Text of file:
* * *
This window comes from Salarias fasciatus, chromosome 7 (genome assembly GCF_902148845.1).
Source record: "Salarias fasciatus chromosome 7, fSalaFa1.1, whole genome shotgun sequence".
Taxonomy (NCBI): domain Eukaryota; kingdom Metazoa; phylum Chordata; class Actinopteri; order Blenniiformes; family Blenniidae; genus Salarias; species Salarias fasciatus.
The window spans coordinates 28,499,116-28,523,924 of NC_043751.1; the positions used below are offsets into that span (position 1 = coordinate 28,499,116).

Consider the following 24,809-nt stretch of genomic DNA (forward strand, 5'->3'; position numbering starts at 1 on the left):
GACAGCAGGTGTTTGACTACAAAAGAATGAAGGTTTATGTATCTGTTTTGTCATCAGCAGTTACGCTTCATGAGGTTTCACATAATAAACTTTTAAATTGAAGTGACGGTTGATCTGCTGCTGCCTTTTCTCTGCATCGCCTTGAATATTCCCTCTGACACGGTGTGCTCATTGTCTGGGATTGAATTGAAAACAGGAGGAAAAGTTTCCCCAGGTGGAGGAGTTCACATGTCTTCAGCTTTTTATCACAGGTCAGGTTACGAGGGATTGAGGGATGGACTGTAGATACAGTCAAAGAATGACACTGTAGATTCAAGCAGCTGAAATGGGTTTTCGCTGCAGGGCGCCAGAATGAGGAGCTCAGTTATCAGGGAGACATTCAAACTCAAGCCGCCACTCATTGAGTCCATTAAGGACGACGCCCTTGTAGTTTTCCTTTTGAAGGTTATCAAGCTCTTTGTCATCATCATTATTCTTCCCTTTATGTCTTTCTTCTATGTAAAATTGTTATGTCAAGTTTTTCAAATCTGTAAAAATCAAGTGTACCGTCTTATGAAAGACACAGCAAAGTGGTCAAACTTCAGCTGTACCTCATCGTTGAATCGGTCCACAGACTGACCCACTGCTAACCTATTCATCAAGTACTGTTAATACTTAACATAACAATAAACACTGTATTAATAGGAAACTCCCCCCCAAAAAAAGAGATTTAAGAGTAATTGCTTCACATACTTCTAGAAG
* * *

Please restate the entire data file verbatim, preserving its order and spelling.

This window comes from Salarias fasciatus, chromosome 7 (genome assembly GCF_902148845.1).
Source record: "Salarias fasciatus chromosome 7, fSalaFa1.1, whole genome shotgun sequence".
Taxonomy (NCBI): domain Eukaryota; kingdom Metazoa; phylum Chordata; class Actinopteri; order Blenniiformes; family Blenniidae; genus Salarias; species Salarias fasciatus.
The window spans coordinates 28,499,116-28,523,924 of NC_043751.1; the positions used below are offsets into that span (position 1 = coordinate 28,499,116).

Consider the following 24,809-nt stretch of genomic DNA (forward strand, 5'->3'; position numbering starts at 1 on the left):
GACAGCAGGTGTTTGACTACAAAAGAATGAAGGTTTATGTATCTGTTTTGTCATCAGCAGTTACGCTTCATGAGGTTTCACATAATAAACTTTTAAATTGAAGTGACGGTTGATCTGCTGCTGCCTTTTCTCTGCATCGCCTTGAATATTCCCTCTGACACGGTGTGCTCATTGTCTGGGATTGAATTGAAAACAGGAGGAAAAGTTTCCCCAGGTGGAGGAGTTCACATGTCTTCAGCTTTTTATCACAGGTCAGGTTACGAGGGATTGAGGGATGGACTGTAGATACAGTCAAAGAATGACACTGTAGATTCAAGCAGCTGAAATGGGTTTTCGCTGCAGGGCGCCAGAATGAGGAGCTCAGTTATCAGGGAGACATTCAAACTCAAGCCGCCACTCATTGAGTCCATTAAGGACGACGCCCTTGTAGTTTTCCTTTTGAAGGTTATCAAGCTCTTTGTCATCATCATTATTCTTCCCTTTATGTCTTTCTTCTATGTAAAATTGTTATGTCAAGTTTTTCAAATCTGTAAAAATCAAGTGTACCGTCTTATGAAAGACACAGCAAAGTGGTCAAACTTCAGCTGTACCTCATCGTTGAATCGGTCCACAGACTGACCCACTGCTAACCTATTCATCAAGTACTGTTAATACTTAACATAACAATAAACACTGTATTAATAGGAAACTCCCCCCCAAAAAAAGAGATTTAAGAGTAATTGCTTCACATACTTCTAGAAG